<Review by: Sailesh Ghelani>


Directed by Andy Hamilton, Guy Jenkin. Starring Rosamund Pike, David Tennant, Billy Connolly, Ben Miller, Amelia Bullmore, Emilia Jones, Bobby Smalldridge, Harriet Turnbull, Celia Imrie, Annette Crosbie

What starts off as a not-so-funny comedy about a dysfunctional family and their impending holiday from England to Scotland turns into an interesting film about how adults have lost sight of what matters and how children can be wonderfully clever and perceptive.


Abi (Rosamund Pike) and Doug (David Tennant) are getting ready to go on a road trip from their home in London to Scotland to visit Doug’s brother Gavin (Ben Miller) and his family who are throwing a party for their father Gordie (Billy Connolly) on his 75th birthday. Soon we discover a few things: Abi and Doug are separated and still fighting, their kids are all used to this and make light of it all and Doug’s father Gordie is suffering from cancer, which may just make this his last birthday.

Gordie is a simple granddad who loves his grand kids and just wants to live his life without being condescended to by his sons and their respective wives, all of who have deep-seated issues among themselves, which manifest in sometimes funny and sometimes disturbing ways.


Half way through the film granddad Gordi takes off with Doug’s three little kids to the beach for some quiet time of sandcastles and sensible conversation away from the bickering adults who are far more involved in the birthday party arrangements than in actually spending time with one another. And this is when the fascinating part of the story comes in. Grandpa talks to young Lottie (Emilia Jones) about life, adults and weird people. He plays a joke on the kids by pretending to die and then life plays a joke on him…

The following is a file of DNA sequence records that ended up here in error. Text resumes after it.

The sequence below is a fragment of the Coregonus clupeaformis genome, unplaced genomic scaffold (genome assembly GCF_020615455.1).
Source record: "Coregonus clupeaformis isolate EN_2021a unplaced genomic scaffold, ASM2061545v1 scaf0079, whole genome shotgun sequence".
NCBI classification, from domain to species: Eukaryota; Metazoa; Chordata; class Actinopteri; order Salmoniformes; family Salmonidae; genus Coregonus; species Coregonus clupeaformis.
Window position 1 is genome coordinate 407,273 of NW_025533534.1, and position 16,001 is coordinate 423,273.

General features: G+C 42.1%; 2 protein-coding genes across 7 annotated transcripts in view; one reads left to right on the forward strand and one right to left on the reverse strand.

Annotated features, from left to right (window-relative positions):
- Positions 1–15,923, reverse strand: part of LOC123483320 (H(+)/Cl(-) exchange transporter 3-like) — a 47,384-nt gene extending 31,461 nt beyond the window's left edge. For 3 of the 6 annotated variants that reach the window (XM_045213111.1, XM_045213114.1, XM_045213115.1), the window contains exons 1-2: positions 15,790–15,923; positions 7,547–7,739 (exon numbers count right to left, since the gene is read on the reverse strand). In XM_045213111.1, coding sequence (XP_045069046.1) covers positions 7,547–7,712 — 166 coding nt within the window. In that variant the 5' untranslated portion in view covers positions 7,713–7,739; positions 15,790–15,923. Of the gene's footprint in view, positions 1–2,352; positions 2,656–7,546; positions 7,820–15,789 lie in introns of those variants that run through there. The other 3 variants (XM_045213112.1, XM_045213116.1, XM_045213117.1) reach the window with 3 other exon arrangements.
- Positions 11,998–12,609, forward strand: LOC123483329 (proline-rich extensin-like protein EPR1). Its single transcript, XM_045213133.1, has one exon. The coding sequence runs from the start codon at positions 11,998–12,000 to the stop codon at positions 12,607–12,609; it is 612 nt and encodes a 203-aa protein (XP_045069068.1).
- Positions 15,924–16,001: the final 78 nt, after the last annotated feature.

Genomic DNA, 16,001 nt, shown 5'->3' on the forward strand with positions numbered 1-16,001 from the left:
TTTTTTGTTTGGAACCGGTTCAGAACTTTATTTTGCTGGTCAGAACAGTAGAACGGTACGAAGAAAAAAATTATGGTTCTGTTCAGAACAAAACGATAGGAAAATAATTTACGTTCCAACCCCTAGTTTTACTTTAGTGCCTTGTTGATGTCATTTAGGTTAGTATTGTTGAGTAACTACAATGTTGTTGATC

The kids decide that Grandpa’s wishes will never be fulfilled by grownups so they take it on themselves to give him the birthday wish he longed for leading to some complications for the grown up ‘kids’ to handle. Of course all the mayhem leads them to a closer and happier ending, which is a tad clichéd but the dark elements in the film played tongue-in-cheek make up for that.


The kids: Emilia Jones, Bobby Smalldridge and Harriet Turnbull outshine the adult actors with their wisdom, natural talent and magical personalities. You could’ve replaced all the actors with other actors and it would have made no difference. Except for Billy Connolly, of course, who is as delightfully ebullient as ever.


PS: The Indian Censor Board has blanked out plenty of the dialogue (even from the kids’ mouths). 



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